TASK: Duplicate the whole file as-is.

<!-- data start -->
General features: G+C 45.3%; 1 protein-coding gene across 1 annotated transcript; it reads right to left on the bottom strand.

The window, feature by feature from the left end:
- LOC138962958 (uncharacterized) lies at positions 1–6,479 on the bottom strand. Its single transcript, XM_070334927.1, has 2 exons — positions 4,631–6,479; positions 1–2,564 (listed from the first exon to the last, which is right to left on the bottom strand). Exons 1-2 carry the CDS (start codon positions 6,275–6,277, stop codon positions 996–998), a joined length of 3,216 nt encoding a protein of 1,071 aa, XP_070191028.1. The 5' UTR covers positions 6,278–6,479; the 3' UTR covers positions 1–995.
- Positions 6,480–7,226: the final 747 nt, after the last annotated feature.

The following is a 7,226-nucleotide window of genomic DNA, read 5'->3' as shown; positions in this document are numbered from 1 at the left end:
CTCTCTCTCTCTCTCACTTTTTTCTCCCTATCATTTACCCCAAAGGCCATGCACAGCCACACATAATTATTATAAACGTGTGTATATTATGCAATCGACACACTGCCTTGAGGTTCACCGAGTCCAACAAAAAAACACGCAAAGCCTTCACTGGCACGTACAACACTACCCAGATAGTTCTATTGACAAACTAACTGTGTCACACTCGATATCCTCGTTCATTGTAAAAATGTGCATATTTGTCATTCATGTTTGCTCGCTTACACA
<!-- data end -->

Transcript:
General features: G+C 45.3%; 1 protein-coding gene across 1 annotated transcript; it reads right to left on the bottom strand.

The window, feature by feature from the left end:
- LOC138962958 (uncharacterized) lies at positions 1–6,479 on the bottom strand. Its single transcript, XM_070334927.1, has 2 exons — positions 4,631–6,479; positions 1–2,564 (listed from the first exon to the last, which is right to left on the bottom strand). Exons 1-2 carry the CDS (start codon positions 6,275–6,277, stop codon positions 996–998), a joined length of 3,216 nt encoding a protein of 1,071 aa, XP_070191028.1. The 5' UTR covers positions 6,278–6,479; the 3' UTR covers positions 1–995.
- Positions 6,480–7,226: the final 747 nt, after the last annotated feature.

The following is a 7,226-nucleotide window of genomic DNA, read 5'->3' as shown; positions in this document are numbered from 1 at the left end:
CTCTCTCTCTCTCTCACTTTTTTCTCCCTATCATTTACCCCAAAGGCCATGCACAGCCACACATAATTATTATAAACGTGTGTATATTATGCAATCGACACACTGCCTTGAGGTTCACCGAGTCCAACAAAAAAACACGCAAAGCCTTCACTGGCACGTACAACACTACCCAGATAGTTCTATTGACAAACTAACTGTGTCACACTCGATATCCTCGTTCATTGTAAAAATGTGCATATTTGTCATTCATGTTTGCTCGCTTACACA